Doom isn’t a Top Five video game. It’s not even a Top Ten video game. It’s the only video game.
If you don’t know about Doom, it basically invented what’s called the First Person Shooter. It was devised by Id Software, which was run by two programmers, John Carmack and John Romero, a game designer named Tom Hall, and an artist named Adrian Carmack. In keeping with the strange vibe the whole proceedings have, Adrian and John are not related.
It was the early nineties. We were all dreaming of the day when we could join AOL or Compuserve to start our day with a blast of modem noise, and then read the entire Internet in an hour and a half — if you read slow. That’s why Doom seemed so amazing. Doom was the first video game I ever saw that you could play on your computer. Get out of here with solitaire and Minesweeper and you have died of dysentery and all that. Doom was a real, live game.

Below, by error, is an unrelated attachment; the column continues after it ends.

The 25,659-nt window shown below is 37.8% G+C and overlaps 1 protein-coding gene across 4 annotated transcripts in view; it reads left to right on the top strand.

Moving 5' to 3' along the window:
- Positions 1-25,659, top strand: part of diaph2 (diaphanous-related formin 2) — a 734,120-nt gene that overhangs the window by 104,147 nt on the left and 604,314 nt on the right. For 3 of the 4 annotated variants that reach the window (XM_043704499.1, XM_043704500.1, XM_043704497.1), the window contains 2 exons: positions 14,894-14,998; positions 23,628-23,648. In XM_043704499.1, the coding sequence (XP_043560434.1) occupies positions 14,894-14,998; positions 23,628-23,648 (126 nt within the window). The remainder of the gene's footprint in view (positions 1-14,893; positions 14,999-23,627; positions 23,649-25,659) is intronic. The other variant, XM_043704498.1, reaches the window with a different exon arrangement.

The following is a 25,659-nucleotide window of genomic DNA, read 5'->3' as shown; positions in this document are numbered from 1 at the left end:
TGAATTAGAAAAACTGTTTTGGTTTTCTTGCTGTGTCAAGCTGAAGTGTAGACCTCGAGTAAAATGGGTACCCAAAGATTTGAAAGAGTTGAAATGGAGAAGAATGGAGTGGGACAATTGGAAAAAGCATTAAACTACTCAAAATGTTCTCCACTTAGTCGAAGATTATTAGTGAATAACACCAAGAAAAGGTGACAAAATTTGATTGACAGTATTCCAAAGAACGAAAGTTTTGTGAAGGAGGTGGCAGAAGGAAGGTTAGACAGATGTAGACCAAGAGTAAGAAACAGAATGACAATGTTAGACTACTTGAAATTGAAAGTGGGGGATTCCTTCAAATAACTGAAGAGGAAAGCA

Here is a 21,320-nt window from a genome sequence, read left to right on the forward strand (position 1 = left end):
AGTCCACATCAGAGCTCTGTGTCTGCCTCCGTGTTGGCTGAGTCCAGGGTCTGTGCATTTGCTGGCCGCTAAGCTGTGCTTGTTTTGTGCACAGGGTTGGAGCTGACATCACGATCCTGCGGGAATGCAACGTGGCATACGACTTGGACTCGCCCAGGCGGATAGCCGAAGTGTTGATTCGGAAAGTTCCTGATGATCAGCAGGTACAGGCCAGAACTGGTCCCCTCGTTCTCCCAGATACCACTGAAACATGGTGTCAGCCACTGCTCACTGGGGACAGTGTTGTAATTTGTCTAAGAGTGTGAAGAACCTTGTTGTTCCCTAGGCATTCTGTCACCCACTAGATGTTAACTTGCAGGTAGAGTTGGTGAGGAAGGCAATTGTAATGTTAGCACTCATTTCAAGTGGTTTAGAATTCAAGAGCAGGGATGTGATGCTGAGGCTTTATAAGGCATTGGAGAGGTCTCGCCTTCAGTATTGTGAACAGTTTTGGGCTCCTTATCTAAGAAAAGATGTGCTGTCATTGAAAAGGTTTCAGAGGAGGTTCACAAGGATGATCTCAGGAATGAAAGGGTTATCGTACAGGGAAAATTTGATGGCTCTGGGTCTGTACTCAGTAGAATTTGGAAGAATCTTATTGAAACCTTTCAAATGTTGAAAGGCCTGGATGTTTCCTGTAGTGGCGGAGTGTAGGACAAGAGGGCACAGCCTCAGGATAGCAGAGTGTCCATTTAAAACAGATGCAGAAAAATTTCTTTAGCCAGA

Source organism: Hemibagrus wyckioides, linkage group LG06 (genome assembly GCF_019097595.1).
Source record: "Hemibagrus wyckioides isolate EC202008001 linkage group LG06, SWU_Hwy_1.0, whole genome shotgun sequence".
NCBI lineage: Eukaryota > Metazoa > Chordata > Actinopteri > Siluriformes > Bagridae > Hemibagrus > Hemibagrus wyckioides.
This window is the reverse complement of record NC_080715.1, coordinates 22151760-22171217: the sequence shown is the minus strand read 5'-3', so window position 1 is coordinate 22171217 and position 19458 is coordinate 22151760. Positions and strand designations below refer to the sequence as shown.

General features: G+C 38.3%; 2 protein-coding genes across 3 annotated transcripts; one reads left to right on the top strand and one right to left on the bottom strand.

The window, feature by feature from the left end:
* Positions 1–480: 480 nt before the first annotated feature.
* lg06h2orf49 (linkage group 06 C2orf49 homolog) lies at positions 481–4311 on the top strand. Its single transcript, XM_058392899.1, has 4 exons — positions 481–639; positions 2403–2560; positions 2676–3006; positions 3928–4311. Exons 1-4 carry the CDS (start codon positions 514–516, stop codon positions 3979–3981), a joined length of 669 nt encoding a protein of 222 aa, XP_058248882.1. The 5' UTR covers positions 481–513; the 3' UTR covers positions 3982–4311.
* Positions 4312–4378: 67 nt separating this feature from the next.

A work colleague gave me a floppy disk with Doom on it back in the day. The program wouldn’t run in Windows. You had to boot the computer from the disk and play it in MS-DOS. It did something nothing else let you do. It let you wander through a fairly believable representation of three-dimensional space. It made Donkey Kong look like, well, like Donkey Kong.
I’ve taken Doom all apart and modded it back in the day. My son takes it apart and mods it even further now. I testify to you that Doom’s method of projecting textures on surfaces using perspective, all of which change believably as you move past them, was as brilliant as when Brunelleschi developed linear perspective in art during the Renaissance.
Of course, Brunelleschi never let me shoot anyone. Advantage: Doom